(e.g., "Federal Networking Council", "Information Infrastructure Task
   Force") are eligible for registration under .GOV upon presentation of
   the chartering document and are the only non-FIPS-listed
   organizations eligible for registration under .GOV."  "IC.GOV"
   however, is grandfathered since it is an existing domain.
   Nevertheless, it would be appropriate to provide a copy of the
   chartering document to the FNC for the record.  This would ease
   future changes to the IC.GOV domain if necessary.


Q. Top level domains are roughly equivalent to the cabinet-level agencies identified in FIPS-95-1. What will happen if non-FIPS-95-1 entities apply for the ".GOV" registration in the future?

A. The Internic will use RFC 1816 as guidance and will not grant the ".GOV" to any new entity which is not listed in the FIPS-95-1 or which has not been granted an exception status by the FNC Executive Committee.

   Q.  Suppose NIH were moved to a new Dept. of Science?  Would our
   domain name have to be changed?

A. NIH.GOV is grandfathered under the existing policy and would not change. The "Department of Science" under its own policies may require you to re-register though.


Q. It is unclear how this will policy will facilitate access by the public to our information, especially since most of the public doesn't know our organizational structure or that CDC is part of DHHS/PHS.

A. The policy attempts to avoid confusion as an increasing number of entities register under the ".GOV" domain and to transfer authority and responsibility for domain name space to the appropriate agencies and away from a centralized authority. For facilitating access, various tools and capabilities are coming into use on the Internet all the time. Most of these tools provide a fairly strong search capability which should obviate most concerns of finding resources based on domain names.

Q. Section 1D of RFC 1816 unfairly constrains the organizations within the .gov domain in stark contrast to Section 1F which grants .mil domain organizations full freedom to operate subdomains in any manner chosen.

A. The Federal Networking Council has jurisdiction over the ".GOV" domain names; ".MIL" domain names fall within the jurisdiction of the Department of Defense. The .MIL domain has had a written policy delimiting which DOD agencies get registered directly under .MIL since about 1987 when the DNS first started to come into use. Individual agencies under the .MIL domain (e.g., AF.MIL/US Air Force) are responsible for setting policy within their domains and for registrations within those domains. This is exactly equivalent to the .GOV domain - an individual agency (e.g., Treasury.GOV/Dept of Treasury) may and should set policy for subregistrations within their domain.

   Q.  Section 1B identifies several law enforcement agencies as being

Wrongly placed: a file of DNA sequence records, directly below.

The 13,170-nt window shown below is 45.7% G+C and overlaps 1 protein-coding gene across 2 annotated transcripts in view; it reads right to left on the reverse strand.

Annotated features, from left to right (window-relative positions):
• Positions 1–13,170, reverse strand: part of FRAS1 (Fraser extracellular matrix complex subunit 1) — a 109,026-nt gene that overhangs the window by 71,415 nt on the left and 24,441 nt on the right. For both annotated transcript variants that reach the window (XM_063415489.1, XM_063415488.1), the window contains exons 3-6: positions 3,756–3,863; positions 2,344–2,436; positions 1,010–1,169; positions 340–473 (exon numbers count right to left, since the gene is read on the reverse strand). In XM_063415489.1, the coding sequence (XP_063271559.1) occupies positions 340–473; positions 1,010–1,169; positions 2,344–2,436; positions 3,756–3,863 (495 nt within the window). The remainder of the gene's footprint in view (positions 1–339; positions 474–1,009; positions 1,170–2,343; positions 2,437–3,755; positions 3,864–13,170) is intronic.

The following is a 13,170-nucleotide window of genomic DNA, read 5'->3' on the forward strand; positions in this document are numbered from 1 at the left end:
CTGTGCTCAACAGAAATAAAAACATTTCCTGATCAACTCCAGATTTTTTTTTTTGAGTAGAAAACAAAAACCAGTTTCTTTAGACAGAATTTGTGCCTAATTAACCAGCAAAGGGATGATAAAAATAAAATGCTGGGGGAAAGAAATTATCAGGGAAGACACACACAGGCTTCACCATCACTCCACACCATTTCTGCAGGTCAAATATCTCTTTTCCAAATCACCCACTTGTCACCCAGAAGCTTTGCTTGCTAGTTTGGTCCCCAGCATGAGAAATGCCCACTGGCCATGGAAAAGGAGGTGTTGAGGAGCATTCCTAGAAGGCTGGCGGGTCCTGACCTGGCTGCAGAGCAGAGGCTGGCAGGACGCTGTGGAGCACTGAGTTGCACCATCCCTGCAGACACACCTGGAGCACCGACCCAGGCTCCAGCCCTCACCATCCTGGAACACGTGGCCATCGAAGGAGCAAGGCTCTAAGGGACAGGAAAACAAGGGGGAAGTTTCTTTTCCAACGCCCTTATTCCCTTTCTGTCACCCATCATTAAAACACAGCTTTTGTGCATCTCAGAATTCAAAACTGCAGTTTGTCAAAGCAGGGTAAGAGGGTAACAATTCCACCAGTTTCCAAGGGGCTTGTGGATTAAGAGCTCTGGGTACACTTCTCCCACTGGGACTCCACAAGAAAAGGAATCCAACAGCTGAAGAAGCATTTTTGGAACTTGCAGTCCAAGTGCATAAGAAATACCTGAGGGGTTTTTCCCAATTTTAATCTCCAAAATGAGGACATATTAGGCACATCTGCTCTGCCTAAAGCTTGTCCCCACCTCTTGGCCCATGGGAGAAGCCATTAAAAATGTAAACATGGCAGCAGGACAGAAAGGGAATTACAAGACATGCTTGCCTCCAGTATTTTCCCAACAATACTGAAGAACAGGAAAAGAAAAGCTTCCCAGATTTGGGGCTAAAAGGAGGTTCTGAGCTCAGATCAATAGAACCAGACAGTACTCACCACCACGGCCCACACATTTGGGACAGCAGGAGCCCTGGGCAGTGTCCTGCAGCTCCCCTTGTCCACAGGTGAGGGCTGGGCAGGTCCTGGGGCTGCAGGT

"autonomous" for the purposes of domain registration.  What is the
   selection criteria for an "autonomous law enforcement" agency?  For
   instance, the Internal Revenue Service (IRS) is responsible for law
   enforcement as is the Bureau of Alcohol, Tobacco, and Firearms (ATF).

A. The selection criteria for "law enforcement agency" is based on primary mission. A case could be made for either or both of these being law enforcement agencies, although the IRS' primary mission is tax revenue collection and has few armed officers relative to its size. An "autonomous" agency is one with mission and role distinct and (possibly) separate from its containing department. Unfortunately, 95-1 does not do a good job of identifying "autonomous" entities. In the event of problems with registration, ask the registrar to get a ruling from the FNC.


   Q.  How will Domain Name Service resolution on the Net work?  Instead
   of a root DNS server returning the address of and immediately
   directing inquires to our DNS servers, will the root server return a
   DNS pointer to DHHS, then DHHS will resolve to PHS, then a fourth DNS
   query to get to CDC?  This will add unnecessary traffic to the Net.
   (example is host.CDC.PHS.DHHS.GOV)

A. The answer is based on how you (personally and agency wide) configure your servers. First, most servers cache previous answers - they may have to ask once, but generally remember the answer if they need it again. Information directly under .GOV will be fairly long- lived which substantially reduces the requirement to query .GOV server. Secondly, multiple levels of the DNS tree MAY reside on the same server. In the above example the information for DHHS.GOV, PHS.DHHS.GOV and CDC.PHS.DHHS.GOV could all reside on the same server. Assuming the location of the DHHS.GOV server was not cached, it would require 2 queries. Further queries would cache the location of this server and the servers associated with the domains it serves. Lastly, the individual agencies may structure their domains as they please. CDC could reside directly under DHHS.GOV as CDC.DHHS.GOV subject to HHS's own policies.

Security Considerations

Security issues are not discussed in this memo.

Author's Address

Federal Networking Council
4001 N. Fairfax Drive
Arlington, VA 22203

   Phone: (703) 522-6410